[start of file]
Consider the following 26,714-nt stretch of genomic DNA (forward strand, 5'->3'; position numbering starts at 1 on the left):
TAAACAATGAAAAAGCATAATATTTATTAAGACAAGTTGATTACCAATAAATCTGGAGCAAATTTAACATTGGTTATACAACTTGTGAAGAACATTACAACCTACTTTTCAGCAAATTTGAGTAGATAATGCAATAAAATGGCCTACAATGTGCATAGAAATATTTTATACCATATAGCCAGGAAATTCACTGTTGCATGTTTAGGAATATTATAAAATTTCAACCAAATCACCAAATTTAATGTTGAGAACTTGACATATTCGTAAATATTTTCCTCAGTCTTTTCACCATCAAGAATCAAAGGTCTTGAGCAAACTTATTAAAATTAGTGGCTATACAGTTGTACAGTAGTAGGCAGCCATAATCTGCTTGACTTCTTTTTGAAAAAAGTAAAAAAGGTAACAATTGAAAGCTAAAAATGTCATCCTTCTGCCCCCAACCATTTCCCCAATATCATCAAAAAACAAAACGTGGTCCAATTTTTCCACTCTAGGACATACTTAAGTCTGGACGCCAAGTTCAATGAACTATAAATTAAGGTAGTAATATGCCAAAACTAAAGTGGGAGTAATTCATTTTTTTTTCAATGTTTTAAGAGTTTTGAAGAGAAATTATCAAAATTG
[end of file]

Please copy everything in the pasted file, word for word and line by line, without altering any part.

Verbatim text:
Consider the following 26,714-nt stretch of genomic DNA (forward strand, 5'->3'; position numbering starts at 1 on the left):
TAAACAATGAAAAAGCATAATATTTATTAAGACAAGTTGATTACCAATAAATCTGGAGCAAATTTAACATTGGTTATACAACTTGTGAAGAACATTACAACCTACTTTTCAGCAAATTTGAGTAGATAATGCAATAAAATGGCCTACAATGTGCATAGAAATATTTTATACCATATAGCCAGGAAATTCACTGTTGCATGTTTAGGAATATTATAAAATTTCAACCAAATCACCAAATTTAATGTTGAGAACTTGACATATTCGTAAATATTTTCCTCAGTCTTTTCACCATCAAGAATCAAAGGTCTTGAGCAAACTTATTAAAATTAGTGGCTATACAGTTGTACAGTAGTAGGCAGCCATAATCTGCTTGACTTCTTTTTGAAAAAAGTAAAAAAGGTAACAATTGAAAGCTAAAAATGTCATCCTTCTGCCCCCAACCATTTCCCCAATATCATCAAAAAACAAAACGTGGTCCAATTTTTCCACTCTAGGACATACTTAAGTCTGGACGCCAAGTTCAATGAACTATAAATTAAGGTAGTAATATGCCAAAACTAAAGTGGGAGTAATTCATTTTTTTTTCAATGTTTTAAGAGTTTTGAAGAGAAATTATCAAAATTG